Overall the game doesn’t include too many changes from the original, but rather polishes up the game to let an N64 classic shine in the modern age. Turok 2 is still a great game to play through and the little changes which have been made serve to make the game a bit more accessible in the modern era.

Waiting for a mate

One glaring omission is the lack of a multiplayer mode. The N64 version included multiplayer and Nightdive improved on this with their PC and Xbox releases to include the ability to play online. It’s not clear why this hasn’t been included in the Switch version. I contacted Nightdive to see if there are any plans to add multiplayer at a later date, but at the time of publishing this review had not received a response. It looks, unfortunately, like the Switch version of the game may be slightly hampered in this respect when compared with the other options. Cruelly, the end credits still mention the team members responsible for the multiplayer mode.

A final thing I want to point out is something that many people might miss. The N64 version of Turok 2 included a huge number of cheats which could be unlocked by entering the phrase “BEWAREOBLIVIONISATHAND” in the relevant part of the options menus. This still works in the Switch version, however Nightdive have added in some new options. On top of the classics like Big Head mode and Gouraud mode comes Super-Rok mode. This is an amazing SUPERHOT reference, with a really cool graphics filter that makes the game look just like the crazy puzzle shooter. What I didn’t realise initally is that it also modifies the gameplay to make it play like SUPERHOT.

I remember spending a lot of time as a kid playing around with the various cheats, so it was a nice surprise to be able to go back and do this with some new additional ways to play.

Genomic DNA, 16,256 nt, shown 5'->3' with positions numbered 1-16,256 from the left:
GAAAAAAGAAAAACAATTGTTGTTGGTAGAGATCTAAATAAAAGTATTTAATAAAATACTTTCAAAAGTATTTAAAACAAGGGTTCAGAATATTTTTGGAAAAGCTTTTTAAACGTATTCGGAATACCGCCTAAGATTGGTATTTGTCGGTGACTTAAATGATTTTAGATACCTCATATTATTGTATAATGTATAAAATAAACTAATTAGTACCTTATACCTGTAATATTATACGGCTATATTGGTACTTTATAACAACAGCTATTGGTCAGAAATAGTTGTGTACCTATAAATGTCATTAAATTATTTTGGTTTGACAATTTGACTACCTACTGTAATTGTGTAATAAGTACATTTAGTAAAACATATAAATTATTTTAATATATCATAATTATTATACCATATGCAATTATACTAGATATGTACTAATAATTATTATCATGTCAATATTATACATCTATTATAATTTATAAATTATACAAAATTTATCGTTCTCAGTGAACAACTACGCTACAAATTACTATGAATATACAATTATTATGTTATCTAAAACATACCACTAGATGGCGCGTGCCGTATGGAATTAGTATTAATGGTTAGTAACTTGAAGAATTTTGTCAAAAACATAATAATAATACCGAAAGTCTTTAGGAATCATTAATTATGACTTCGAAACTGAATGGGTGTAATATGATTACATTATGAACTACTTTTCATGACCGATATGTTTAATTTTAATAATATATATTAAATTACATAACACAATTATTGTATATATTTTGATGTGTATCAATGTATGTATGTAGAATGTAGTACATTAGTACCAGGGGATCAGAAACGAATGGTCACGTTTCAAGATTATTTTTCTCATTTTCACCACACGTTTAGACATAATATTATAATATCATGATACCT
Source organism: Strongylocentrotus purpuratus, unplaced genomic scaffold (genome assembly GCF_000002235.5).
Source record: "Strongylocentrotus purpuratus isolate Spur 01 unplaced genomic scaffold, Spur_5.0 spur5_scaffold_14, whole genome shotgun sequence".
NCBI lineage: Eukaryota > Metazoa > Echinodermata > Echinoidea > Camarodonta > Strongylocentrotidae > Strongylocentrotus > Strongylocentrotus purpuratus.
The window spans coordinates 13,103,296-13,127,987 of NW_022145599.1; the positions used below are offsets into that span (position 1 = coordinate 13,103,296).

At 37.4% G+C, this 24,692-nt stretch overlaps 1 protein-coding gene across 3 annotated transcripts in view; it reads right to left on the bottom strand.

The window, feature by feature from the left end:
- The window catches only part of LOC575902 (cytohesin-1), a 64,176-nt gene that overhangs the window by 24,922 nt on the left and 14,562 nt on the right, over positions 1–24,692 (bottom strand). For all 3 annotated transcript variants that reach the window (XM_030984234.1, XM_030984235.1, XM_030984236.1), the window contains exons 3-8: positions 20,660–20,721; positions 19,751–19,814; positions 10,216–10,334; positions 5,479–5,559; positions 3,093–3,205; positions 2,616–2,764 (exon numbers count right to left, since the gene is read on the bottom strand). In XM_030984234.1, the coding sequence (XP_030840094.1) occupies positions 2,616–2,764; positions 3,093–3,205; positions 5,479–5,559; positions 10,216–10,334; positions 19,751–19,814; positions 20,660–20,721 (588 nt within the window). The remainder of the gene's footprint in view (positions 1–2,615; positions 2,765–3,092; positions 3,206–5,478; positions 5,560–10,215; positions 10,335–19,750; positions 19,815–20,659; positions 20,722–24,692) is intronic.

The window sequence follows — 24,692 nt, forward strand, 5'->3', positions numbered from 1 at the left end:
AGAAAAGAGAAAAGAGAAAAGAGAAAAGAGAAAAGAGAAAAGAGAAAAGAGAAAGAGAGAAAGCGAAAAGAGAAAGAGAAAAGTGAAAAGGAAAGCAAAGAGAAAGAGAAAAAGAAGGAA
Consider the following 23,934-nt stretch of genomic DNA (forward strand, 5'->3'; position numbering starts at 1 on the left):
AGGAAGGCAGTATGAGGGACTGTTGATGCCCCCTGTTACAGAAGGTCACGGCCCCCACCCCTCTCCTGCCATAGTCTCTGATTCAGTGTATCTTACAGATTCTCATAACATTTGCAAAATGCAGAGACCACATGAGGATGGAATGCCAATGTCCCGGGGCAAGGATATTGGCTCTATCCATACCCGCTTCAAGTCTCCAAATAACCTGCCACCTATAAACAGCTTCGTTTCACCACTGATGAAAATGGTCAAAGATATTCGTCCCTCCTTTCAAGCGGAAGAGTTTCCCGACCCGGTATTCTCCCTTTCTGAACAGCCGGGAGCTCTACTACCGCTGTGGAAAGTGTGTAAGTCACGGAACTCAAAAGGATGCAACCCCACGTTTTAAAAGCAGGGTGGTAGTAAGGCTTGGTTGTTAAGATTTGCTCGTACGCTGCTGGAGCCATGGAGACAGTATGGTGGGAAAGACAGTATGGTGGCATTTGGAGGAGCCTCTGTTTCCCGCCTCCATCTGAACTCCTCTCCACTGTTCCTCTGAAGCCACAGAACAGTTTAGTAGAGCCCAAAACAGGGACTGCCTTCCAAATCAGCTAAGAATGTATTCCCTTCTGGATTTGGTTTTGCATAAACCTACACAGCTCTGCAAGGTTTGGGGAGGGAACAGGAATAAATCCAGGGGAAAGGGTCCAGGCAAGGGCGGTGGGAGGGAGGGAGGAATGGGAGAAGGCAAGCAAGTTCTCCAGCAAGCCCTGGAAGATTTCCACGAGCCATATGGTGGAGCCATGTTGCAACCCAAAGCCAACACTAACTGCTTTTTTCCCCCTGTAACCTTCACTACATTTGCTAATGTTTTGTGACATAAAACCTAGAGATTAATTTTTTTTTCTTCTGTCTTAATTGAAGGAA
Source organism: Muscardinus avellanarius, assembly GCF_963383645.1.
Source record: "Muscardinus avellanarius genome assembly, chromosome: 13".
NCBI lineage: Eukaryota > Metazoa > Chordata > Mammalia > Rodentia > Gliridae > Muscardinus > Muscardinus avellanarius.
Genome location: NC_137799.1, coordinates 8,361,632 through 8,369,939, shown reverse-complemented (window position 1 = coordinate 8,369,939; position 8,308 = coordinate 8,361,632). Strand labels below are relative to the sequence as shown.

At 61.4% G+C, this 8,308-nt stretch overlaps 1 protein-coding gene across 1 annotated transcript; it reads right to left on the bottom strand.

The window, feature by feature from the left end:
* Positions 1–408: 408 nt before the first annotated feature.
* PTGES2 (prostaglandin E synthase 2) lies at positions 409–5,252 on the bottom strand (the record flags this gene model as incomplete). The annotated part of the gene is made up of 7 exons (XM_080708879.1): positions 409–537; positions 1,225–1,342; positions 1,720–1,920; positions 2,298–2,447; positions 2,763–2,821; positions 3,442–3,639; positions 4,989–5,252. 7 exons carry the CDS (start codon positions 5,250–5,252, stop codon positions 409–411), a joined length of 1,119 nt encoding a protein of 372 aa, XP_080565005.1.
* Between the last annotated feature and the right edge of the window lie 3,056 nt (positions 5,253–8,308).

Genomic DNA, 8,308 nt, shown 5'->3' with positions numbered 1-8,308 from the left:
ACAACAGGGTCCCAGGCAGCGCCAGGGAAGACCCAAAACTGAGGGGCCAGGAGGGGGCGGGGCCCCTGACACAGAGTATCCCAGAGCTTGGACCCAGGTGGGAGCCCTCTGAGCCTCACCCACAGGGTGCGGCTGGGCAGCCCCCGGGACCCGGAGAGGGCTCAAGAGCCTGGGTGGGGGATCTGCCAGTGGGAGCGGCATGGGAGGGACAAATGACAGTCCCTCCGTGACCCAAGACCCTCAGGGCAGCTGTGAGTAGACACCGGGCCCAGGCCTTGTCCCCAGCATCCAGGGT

Final thoughts

Nightdive have done a great job of preserving Turok 2 to be appreciated by a new generation of gamers and allowing us old guys to go back and enjoy an old favourite. The Turok games don’t have the best reputation, but having played through this remaster I can honestly say it still holds up, albeit with some frustrating issues due to its age. The small changes made in this version help smooth the edges and make the difficulty a little more palatable. I couldn’t remember any of the later areas in the game from my time with the original, which makes me think I must have got stuck at a certain point when playing on N64.

The omission of multiplayer does stick out like a sore thumb in what is otherwise a brilliant package to preserve a fondly remembered N64 gem.

The only issue is it leaves me craving more N64 games on the Switch. Maybe, just maybe, we will see N64 games included in the Nintendo Switch Online offering one day!


  • A faithful preservation of the original game
  • New features ease the difficulty somewhat
  • Gunplay remains as satisfying more than 20 years later


  • Some minor performance issues
  • No multiplayer
  • A little expensive when compared with recent DOOM releases


This version of Turok 2 presents a brilliant way of playing a memorable N64 classic. The simple changes make the game more approachable and help somewhat to smooth out some of the more frustrating elements of the original. The shooting mechanics and ultra violent death animations combine for a truly satisfying old-school experience. But for the omission of multiplayer, Nightdive have done a great job.